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National Guard Boss to Espouse Transformation to State AGs

By Kathleen T. Rhem
American Forces Press Service

WASHINGTON, May 16, 2003 – Each state National Guard will have to consolidate its top three headquarters into one "joint force headquarters," the head of the National Guard Bureau said today.

Army Lt. Gen. H. Steven Blum briefed reporters in the Pentagon today that there are 162 headquarters units in the 54 state and territory National Guard entities. By Oct. 1, he said, 108 of these will no longer exist. He will share these plans with the state adjutants general at a meeting May 18.

Each state, the District of Columbia, and other territories currently has a statewide National Guard headquarters in addition to separate Army and Air Guard headquarters.

"That is just too excessive," Blum said. "And it's not in keeping with the direction the Department of Defense needs to go to deal with emerging realities and the way we will fight in the future."

He explained that these three agencies in each state will be combined into one joint headquarters. "We fight jointly, (so) we need to train and operate on a daily basis in a joint environment so we can make that transition (to active duty) very quickly," he said.

He said he plans to put resources saved in this consolidation toward shortages in operational units.

The general reminded the reporters that the National Guard's symbol is the Revolutionary War minuteman. "The minuteman is to symbolize the transition from a citizen to a soldier in minutes," he said.

Currently, there are 147,000 National Guardsmen deployed in 44 different countries. "The National Guard must transform for future threats and current realities," Blum said. "The world will not sit still, so the National Guard cannot sit still. We must adjust to those realities and those new and emerging threats."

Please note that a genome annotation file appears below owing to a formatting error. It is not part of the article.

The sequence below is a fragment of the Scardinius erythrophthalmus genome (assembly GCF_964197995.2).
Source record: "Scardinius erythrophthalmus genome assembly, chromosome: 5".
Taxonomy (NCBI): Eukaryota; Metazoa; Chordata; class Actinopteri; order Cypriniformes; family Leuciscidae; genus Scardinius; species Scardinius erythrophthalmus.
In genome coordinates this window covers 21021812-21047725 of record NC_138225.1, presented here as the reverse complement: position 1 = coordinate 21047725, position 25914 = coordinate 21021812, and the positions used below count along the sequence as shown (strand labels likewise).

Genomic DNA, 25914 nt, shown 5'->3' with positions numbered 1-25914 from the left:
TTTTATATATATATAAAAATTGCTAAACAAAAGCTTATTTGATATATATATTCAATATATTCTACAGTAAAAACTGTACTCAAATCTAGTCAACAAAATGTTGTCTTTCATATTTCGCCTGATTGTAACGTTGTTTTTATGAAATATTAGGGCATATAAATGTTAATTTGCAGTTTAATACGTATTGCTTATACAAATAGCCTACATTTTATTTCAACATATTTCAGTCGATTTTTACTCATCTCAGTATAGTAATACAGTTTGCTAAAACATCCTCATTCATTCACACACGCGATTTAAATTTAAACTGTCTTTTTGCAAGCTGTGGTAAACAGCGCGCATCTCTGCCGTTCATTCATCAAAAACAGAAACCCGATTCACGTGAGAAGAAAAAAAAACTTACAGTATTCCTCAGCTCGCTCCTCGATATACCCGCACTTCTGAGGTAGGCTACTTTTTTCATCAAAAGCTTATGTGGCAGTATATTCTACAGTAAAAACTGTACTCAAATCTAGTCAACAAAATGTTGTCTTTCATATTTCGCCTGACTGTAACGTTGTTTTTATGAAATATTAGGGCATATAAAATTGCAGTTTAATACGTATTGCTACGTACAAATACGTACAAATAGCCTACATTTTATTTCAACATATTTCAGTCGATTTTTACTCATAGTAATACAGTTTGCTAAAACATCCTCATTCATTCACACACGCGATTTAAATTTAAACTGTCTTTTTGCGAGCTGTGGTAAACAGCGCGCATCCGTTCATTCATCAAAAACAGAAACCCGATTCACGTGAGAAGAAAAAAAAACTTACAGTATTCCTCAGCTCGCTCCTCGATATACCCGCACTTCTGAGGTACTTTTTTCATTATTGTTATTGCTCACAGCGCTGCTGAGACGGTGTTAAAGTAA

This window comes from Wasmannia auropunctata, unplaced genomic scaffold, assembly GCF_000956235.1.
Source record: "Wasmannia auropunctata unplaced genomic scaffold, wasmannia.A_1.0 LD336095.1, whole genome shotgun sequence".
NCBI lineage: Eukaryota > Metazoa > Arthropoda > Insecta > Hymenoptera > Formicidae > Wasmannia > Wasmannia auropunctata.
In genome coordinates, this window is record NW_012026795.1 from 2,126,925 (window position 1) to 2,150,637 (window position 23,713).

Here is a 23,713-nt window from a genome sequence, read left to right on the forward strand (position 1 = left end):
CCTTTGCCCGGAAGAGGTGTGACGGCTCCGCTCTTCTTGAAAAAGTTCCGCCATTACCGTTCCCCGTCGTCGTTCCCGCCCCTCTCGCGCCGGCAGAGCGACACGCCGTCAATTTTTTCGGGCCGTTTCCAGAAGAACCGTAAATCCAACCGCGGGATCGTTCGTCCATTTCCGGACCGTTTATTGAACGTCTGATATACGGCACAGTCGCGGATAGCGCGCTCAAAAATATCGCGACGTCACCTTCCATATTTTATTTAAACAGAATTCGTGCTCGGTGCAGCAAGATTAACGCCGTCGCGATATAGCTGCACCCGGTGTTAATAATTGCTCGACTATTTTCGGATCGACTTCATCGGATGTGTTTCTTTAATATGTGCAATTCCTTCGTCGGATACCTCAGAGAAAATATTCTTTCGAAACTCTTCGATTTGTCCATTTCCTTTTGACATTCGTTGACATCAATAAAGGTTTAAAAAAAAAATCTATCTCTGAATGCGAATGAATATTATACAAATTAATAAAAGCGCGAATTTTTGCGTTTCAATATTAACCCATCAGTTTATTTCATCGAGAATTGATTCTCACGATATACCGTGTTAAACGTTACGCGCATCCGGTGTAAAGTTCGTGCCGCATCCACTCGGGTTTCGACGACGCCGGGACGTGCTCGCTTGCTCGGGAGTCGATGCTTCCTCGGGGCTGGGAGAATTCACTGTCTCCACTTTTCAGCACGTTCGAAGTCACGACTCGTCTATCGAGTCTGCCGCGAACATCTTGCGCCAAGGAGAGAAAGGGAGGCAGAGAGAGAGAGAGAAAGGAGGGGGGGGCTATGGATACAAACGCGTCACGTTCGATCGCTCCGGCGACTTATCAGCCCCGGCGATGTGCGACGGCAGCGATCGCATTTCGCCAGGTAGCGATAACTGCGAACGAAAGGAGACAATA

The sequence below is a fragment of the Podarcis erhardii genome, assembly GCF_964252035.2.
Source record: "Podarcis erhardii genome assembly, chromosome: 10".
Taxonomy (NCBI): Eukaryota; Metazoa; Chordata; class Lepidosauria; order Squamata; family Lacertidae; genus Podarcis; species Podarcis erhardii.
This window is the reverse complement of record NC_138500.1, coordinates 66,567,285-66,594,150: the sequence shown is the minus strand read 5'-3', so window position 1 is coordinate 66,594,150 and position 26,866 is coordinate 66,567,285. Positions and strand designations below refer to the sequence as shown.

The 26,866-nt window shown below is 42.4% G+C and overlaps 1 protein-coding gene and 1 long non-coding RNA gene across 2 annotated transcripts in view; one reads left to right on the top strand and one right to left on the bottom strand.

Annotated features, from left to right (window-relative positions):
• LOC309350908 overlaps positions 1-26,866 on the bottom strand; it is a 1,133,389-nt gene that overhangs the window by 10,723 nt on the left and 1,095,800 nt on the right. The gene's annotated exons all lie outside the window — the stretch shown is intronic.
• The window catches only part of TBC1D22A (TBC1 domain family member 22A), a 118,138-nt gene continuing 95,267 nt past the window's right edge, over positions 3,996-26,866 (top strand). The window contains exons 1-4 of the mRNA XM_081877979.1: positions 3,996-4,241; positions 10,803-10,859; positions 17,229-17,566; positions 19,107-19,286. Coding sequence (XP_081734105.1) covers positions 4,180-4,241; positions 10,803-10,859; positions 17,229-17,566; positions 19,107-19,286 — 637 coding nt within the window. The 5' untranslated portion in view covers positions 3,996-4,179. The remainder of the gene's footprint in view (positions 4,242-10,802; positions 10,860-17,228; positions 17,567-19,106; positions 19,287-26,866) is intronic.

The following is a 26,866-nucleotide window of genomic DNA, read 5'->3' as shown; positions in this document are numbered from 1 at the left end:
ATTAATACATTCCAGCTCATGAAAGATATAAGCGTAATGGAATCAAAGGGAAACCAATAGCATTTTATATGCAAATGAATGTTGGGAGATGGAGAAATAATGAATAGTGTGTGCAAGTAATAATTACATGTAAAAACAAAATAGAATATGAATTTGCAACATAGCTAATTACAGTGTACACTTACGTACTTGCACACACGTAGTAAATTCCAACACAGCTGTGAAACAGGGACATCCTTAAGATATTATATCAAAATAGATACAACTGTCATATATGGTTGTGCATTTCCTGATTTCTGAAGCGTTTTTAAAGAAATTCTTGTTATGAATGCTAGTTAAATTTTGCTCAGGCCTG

Real transformation doesn't mean updating weapons and equipment. "Most real transformation happens right here," he said, pointing to his forehead. "It's about how you think. And we need to change the way we think."

In other Guard news, the 32 existing Weapons of Mass Destruction Civil Support Teams are assisting state governors and local first responders every day, Blum noted. Plans are under way for each state and territory to have at least one such team. He said the Defense Department will soon announce plans for forming and training the additional teams.

He also noted that National Guard retention and recruiting rates appear to be highest in units that have deployed recently. The general attributed this to the feeling of satisfaction service members feel when they believe they're contributing to their nation's security.

"The people that are coming in want to serve," he said. "They want to serve their country in a meaningful manner, and by and large that's what they're doing."

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